Suppose $f$ is continuous on $\mathbb{R}$ and $f$ has a fixed point. I am working on a problem, and I wondered if it was true that if we set $\epsilon > 0$ would there exists $\delta > 0$ such that $$f((l - \delta, l + \delta )) \subset (l-\epsilon, l + \epsilon)$$

If yes, how is the $\delta$ in relation with $\epsilon$, I think it would smaller than $\epsilon$. Any theorems or proofs on this?

  • $\begingroup$ Use the $\epsilon\delta$ definition of continuity $\endgroup$ – Hagen von Eitzen Sep 30 '17 at 12:31
  • $\begingroup$ Let $f$ be the constant function $l$ then clearly $f(l) = l$ and $f\big(( l-\delta,l+\delta) \big) = \{l\} \subseteq (l-\epsilon,l+\epsilon)$ for all $\epsilon>0$ regardless of $\delta>0$. So the relation of $\delta$ and $\epsilon$ can be anything $\endgroup$ – Nathanael Skrepek Sep 30 '17 at 12:39
  • $\begingroup$ @NathanaelSkrepek What do you mean by regardless of $\delta$. I can't choose whichever I want, can I? $\endgroup$ – John Mayne Sep 30 '17 at 12:57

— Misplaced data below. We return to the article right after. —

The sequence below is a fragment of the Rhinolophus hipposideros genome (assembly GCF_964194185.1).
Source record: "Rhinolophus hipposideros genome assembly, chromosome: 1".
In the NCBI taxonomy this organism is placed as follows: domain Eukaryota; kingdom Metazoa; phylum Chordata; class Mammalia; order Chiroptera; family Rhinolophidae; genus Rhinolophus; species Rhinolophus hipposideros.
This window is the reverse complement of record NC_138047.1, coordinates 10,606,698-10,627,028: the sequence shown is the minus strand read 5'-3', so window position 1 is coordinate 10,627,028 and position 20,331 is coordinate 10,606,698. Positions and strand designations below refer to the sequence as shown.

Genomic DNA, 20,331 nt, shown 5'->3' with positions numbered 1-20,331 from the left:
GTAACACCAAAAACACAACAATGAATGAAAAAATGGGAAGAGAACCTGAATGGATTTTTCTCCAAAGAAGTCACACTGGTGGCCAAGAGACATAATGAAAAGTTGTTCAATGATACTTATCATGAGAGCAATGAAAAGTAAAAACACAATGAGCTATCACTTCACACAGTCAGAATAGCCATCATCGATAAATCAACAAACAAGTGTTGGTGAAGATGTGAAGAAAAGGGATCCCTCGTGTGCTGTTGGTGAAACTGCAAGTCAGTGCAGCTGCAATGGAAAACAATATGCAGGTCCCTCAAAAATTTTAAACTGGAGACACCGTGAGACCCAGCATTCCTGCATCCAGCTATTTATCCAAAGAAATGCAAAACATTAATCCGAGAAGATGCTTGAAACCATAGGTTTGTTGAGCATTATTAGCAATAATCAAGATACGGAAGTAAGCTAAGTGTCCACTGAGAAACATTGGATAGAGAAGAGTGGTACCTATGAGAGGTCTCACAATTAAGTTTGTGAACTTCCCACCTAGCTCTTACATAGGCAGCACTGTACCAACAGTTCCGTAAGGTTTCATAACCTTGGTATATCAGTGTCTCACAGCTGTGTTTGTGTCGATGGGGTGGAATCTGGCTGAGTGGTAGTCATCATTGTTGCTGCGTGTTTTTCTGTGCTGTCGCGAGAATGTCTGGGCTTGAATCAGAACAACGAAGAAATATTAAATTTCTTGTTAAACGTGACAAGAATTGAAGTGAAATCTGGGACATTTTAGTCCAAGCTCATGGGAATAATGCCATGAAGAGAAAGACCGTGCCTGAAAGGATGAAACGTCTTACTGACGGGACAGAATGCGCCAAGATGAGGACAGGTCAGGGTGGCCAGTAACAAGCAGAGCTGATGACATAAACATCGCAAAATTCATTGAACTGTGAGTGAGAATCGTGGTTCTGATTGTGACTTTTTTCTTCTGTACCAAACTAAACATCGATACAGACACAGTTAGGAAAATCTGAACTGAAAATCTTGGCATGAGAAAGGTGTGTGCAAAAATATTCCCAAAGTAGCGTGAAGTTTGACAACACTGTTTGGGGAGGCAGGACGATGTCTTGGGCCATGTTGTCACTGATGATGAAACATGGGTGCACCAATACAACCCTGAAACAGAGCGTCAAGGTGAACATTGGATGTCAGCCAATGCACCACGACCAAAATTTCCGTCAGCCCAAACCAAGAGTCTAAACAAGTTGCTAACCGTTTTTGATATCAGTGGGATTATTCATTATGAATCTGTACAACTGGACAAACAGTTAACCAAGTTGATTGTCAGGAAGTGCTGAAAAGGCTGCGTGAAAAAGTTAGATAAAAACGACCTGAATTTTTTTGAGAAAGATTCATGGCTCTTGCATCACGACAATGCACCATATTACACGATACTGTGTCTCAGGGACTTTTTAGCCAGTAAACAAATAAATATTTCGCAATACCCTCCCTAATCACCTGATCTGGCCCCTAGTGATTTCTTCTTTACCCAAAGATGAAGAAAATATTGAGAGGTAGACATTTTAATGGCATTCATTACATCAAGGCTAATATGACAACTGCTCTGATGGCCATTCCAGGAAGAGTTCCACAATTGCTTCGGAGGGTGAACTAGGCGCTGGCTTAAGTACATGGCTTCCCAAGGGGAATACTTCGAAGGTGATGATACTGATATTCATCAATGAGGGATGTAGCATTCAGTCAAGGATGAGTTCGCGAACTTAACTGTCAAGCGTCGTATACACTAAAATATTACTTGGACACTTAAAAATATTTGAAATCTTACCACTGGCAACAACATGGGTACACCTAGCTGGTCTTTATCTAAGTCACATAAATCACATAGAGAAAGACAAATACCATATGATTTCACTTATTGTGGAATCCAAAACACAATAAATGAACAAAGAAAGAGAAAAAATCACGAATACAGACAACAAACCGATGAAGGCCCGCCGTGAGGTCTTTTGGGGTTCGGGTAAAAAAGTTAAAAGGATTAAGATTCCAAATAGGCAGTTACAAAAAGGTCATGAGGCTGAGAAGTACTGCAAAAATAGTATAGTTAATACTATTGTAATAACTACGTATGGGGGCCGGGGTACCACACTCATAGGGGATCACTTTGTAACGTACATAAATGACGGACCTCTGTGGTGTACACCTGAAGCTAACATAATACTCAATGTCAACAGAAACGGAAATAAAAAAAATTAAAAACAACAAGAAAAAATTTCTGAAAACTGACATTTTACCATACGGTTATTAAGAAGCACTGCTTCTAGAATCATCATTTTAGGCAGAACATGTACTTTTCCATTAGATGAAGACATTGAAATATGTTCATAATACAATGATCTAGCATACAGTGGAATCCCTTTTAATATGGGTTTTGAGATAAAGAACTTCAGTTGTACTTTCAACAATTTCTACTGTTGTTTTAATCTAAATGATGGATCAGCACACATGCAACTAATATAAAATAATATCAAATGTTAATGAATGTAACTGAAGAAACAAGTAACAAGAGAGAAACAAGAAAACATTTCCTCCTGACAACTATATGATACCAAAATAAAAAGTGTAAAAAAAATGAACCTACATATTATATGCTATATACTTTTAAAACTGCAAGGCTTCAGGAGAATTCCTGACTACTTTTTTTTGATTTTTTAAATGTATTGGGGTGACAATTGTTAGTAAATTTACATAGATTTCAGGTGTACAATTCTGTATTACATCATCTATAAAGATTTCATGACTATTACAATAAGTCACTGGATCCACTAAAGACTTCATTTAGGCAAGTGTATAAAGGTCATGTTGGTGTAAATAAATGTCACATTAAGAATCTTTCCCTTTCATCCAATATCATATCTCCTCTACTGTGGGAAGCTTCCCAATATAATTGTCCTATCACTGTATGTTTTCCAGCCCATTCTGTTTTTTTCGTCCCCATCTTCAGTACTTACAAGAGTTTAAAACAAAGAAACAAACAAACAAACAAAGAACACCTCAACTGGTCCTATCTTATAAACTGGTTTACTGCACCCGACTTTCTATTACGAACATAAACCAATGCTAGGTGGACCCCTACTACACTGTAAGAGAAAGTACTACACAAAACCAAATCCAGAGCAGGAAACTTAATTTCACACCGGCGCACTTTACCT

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    $\begingroup$ @JohnMayne regardless means that it doesn't matter which $\delta>0$ you choose. $\endgroup$ – Nathanael Skrepek Oct 3 '17 at 18:25

Yes, because, since $f$ is continuous at $l$, there is a $\delta>0$ such that$$f\bigl((l-\delta,l+\delta)\bigr)\subset(f(l)-\varepsilon,f(l)+\varepsilon)=(l-\varepsilon,l+\varepsilon).$$

  • $\begingroup$ And is there a way to determine the $\delta$? Or can we just state that $\delta $ exists and nothing more? $\endgroup$ – John Mayne Sep 30 '17 at 12:38
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    $\begingroup$ @JohnMayne Under the hypotesis that you stated, all we can say is that $\delta$ exists and nothing more. $\endgroup$ – José Carlos Santos Sep 30 '17 at 12:41

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